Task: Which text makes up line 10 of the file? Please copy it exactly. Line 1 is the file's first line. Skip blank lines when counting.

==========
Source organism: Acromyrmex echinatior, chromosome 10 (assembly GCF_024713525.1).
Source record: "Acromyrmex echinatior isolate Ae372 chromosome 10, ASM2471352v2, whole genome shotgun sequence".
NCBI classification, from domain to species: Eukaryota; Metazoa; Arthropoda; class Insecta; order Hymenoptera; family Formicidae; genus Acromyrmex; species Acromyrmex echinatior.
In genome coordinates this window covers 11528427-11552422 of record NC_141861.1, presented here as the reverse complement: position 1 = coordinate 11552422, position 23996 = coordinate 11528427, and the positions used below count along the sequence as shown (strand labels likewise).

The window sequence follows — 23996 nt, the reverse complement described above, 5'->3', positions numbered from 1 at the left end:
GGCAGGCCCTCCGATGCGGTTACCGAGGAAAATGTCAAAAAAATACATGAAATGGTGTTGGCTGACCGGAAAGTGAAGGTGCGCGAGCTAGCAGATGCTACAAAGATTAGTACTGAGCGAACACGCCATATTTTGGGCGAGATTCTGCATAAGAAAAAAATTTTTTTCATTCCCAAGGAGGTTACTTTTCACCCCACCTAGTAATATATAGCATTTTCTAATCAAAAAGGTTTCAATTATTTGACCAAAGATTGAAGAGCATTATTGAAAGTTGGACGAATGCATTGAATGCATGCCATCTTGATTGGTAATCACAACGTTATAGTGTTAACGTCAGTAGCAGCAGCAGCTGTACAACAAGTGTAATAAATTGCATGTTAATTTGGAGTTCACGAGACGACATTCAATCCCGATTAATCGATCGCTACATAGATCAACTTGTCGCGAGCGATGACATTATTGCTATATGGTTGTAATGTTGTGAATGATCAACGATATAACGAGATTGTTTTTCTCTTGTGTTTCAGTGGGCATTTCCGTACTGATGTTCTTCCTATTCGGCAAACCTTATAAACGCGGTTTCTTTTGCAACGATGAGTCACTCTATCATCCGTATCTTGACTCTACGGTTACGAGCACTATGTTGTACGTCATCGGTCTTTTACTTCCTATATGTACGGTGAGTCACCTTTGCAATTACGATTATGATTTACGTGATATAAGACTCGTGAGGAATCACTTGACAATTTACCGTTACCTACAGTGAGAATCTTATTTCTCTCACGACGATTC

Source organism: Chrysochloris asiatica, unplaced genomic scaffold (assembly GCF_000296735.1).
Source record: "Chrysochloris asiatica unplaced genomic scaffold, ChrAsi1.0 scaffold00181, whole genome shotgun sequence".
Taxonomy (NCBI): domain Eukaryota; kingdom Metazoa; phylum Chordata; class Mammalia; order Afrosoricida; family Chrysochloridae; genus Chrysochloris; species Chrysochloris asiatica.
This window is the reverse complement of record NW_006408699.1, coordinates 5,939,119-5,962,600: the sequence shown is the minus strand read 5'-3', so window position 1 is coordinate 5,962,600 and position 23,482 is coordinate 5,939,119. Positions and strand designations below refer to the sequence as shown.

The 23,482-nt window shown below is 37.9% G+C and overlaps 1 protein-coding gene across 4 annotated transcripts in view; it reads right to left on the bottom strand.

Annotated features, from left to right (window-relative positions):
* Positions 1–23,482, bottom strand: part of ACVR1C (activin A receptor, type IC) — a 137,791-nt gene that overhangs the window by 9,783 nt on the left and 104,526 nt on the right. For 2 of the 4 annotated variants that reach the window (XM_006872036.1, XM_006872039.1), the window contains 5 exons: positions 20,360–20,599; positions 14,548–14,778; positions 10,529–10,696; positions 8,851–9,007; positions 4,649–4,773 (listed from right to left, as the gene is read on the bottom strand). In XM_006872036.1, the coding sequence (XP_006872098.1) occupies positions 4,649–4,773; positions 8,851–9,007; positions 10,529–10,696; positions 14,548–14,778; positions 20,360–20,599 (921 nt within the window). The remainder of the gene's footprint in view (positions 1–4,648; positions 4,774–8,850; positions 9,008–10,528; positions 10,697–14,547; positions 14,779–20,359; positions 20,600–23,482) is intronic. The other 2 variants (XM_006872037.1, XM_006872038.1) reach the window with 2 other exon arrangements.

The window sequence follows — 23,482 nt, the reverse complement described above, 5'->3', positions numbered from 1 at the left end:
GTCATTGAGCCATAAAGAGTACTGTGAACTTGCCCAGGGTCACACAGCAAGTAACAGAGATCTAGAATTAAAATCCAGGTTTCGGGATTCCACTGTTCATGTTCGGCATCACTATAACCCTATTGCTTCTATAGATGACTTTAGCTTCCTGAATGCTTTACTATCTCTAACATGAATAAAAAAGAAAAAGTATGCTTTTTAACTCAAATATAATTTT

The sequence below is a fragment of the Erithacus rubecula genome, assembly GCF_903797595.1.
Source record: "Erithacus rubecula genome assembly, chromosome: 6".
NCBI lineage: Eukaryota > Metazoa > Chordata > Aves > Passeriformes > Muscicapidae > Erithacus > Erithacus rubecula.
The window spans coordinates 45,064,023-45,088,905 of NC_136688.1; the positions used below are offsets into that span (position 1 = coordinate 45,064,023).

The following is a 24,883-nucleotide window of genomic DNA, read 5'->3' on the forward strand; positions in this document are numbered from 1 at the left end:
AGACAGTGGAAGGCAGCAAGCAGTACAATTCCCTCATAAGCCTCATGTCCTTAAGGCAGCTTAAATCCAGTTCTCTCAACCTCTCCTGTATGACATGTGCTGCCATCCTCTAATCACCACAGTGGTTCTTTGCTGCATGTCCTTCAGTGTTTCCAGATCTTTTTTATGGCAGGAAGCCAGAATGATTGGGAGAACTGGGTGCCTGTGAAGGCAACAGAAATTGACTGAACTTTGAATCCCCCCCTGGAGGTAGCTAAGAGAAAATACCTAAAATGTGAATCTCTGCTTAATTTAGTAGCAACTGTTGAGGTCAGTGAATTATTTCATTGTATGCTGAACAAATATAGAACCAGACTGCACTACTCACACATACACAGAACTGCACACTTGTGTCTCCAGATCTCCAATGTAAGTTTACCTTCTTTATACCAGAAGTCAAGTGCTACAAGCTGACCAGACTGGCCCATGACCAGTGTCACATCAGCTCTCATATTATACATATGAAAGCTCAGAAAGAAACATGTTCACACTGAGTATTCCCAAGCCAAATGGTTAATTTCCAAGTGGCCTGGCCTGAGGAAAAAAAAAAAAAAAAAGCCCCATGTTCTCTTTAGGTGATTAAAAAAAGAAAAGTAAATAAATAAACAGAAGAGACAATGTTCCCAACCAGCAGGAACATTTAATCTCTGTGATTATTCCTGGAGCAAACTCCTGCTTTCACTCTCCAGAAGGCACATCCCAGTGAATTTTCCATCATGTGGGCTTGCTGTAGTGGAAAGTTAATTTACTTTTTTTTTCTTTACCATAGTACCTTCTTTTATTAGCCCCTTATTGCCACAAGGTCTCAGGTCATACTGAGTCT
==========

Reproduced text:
This window is the reverse complement of record NW_006408699.1, coordinates 5,939,119-5,962,600: the sequence shown is the minus strand read 5'-3', so window position 1 is coordinate 5,962,600 and position 23,482 is coordinate 5,939,119. Positions and strand designations below refer to the sequence as shown.